Stephanie L. and Amie A. both sent in screen shots of the MSN tabs “for him” and “for her.” It’s not particularly surprising that MSN segregates its content by sex, but the gendered themes were interesting, especially given that Stephanie and Amie captured two moments in time.
First, notice that the information MSN chose as relevant to him is almost always leisure related:
The two lists above include how to build a man cave (where men escape daily responsibilities), the new Nikes, technological innovation and great inventions to read about, sports news, dating advice, and wacky stories about cocaine, $100,000 dollar bills, catching lobster, and urine. Except for a non-leisure-related, health story, all are either about leisure activities or a way to provide leisure with wacky, weird or fun news.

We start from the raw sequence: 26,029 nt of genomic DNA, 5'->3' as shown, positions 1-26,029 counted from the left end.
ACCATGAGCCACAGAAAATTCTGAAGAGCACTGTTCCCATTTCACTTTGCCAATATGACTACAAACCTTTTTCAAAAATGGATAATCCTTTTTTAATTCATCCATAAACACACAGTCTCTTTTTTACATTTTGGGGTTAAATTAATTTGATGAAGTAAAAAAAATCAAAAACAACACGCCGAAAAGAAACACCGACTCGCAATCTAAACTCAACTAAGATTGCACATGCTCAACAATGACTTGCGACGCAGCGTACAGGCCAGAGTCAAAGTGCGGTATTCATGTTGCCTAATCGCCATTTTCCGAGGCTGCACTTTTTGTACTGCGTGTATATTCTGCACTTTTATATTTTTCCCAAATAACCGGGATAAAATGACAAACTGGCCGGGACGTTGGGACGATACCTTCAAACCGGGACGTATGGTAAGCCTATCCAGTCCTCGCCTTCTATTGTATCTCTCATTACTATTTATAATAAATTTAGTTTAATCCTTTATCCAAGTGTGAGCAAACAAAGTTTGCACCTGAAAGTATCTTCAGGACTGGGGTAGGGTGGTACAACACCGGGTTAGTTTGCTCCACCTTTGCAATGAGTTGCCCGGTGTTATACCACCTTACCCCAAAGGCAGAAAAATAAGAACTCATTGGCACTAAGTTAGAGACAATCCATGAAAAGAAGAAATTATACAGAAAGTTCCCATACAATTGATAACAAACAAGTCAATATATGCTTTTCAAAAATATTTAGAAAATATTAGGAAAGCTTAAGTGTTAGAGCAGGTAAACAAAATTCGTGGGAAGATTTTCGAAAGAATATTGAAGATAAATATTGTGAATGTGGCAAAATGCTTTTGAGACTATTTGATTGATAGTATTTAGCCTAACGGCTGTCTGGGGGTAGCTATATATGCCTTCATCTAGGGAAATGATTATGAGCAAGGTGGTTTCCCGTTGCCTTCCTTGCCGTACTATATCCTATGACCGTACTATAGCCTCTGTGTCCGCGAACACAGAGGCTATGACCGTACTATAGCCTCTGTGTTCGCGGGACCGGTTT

What about for her?
Her stories are about work (male careers), sexual harassment, babies (breastfeeding and baby talk), teenagers, the economy, and food (superfoods and allergy labels). The video on wildlife, the story about Chelsea Clinton, the piece on Mad Men, the new hospital gown design (???) can be interpreted as leisure-related in that they’d be fun to read.
Overall, then, the material aimed at men is almost entirely related to leisure, whereas the material aimed at women is heavily tilted towards her responsibility for work and the family and serious topics like sexual harassment and the economy. Perhaps MSN knows what it’s doing. In fact, men do have more leisure time than women. So this is a structural problem related to how we organize work and family, as well as a cultural problem in how we represent and relate to men and women.Lisa Wade, PhD is an Associate Professor at Tulane University. She is the author of American Hookup, a book about college sexual culture; a textbook about gender; and a forthcoming introductory text: Terrible Magnificent Sociology. You can follow her on Twitter and Instagram.